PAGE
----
Every month, my bank sends me a checking account statement.
Every month, I receive statements in the mail from my cell phone provider, utilities and even credit card companies.
Why, then, is it so darned difficult to get a monthly statement from mortgage servicing companies -those who we send our mortgage payments to for years -if not decades? They say it's "too costly" to keep us informed -I say it's too costly not to
I have been pushing for years to try to enact legislation that would require mortgage servicing companies to provide monthly statements to their customers. How can we, the consumers, hope to deter fraud or errors from seeping into our loan accounting, if we can't verify that our payments are being credited accurately, on time -or at all?
Truth is it was my error riddled, mismanaged mortgage that originally turned me into a consumer advocate. Looking back on it, the only thing I did wrong was trust my mortgage company to properly apply my monthly payments. It was that simple. I found out later, it was a wrong that wasn't so simple to make right. And I wasn't alone
I never received a bill or statement for my mortgage. Instead, I paid my mortgage using payment coupons supplied by the bank. Good customer that I am, many months I chose to pay extra principal on my mortgage. I was never late, and I just assumed that my additional money, along with my monthly P & I payments, were applied timely, accurately and as intended.
Without a monthly statement to monitor, I didn't catch nor did I suspect that my on-time payments had been misapplied as late and that my additional principal payments had not been credited to my principal balance. In fact, much of my additional principal payments were eaten up in faulty late charges and fees tacked on by the bank and in some instances the "extra" payments were applied as an advance payment -rather than used to reduce the principal. All the while, without my knowledge.
As you can imagine, this caused a series of chain-reactive events that included inaccurate credit reporting and years to correct the debacle. What's frustrating is that all of this could have been avoided if I had received monthly statements, a tool that would have not only have afforded me the ability to verify my payments but would have made me aware of the multitude of fuzzy accounting practices long before they grew out of control.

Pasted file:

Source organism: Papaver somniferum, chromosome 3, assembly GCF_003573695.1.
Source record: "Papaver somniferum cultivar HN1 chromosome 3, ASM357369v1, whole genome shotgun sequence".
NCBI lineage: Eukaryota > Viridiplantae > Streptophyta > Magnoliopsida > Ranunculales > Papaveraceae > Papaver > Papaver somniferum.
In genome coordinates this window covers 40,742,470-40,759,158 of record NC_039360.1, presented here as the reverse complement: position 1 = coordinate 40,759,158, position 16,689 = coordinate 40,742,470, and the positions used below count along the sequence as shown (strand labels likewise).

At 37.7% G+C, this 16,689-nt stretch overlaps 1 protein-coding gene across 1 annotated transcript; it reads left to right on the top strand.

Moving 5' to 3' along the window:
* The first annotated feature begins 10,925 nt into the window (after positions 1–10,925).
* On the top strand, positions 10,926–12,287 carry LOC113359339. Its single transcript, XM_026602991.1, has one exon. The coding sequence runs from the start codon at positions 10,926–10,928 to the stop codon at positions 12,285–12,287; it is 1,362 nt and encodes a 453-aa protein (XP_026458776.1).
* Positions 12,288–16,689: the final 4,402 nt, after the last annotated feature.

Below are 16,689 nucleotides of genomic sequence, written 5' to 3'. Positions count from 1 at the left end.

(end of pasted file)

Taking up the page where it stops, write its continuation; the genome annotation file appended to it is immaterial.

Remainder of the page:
Banks and mortgage servicing companies can and do still mishandle and misapply mortgage payments. Yet no one requires them to account for their mistakes with our money.
Monthly statements could even save some homeowners. Take Robert J. Wright, the founder of msfraud.org, who says "many foreclosures could have been avoided had borrowers been aware of accounting errors and/or fraud going on with their loan servicing."
Considering the number of lawsuits, fraud, and robo-signed documents that have filled courtrooms and news for far too long, the use of "payment coupon booklets" should no longer be an acceptable method. This non-accounting process when used to repay loans only serves to exacerbate fraud, negligence and errors. These serious misdeeds have the effect of extending the life of the loan and the amount of interest accrued without the borrower's knowledge.
Monthly statements that include a breakdown of principal, interest, escrow payments and any additional principal payments--could alert the borrower to any fraud or misapplied payments long before borrowers are put out of their homes!
Isn't it time to stop insisting borrowers be responsible for their mortgage payments ---and start demanding that lenders be accountable for their customer's money!
The CFPB is proposing new mortgage servicing rules.
The rules are divided into two proposals - one to amend the regulations in the Truth in Lending Act and the other to amend the regulations in the Real Estate Settlement Procedures Act.
The first set of CFPB's proposed rules would provide consumers with clear and timely information about their mortgages so they can avoid costly surprises. They would bring greater transparency to the market. The proposed rules would do this with: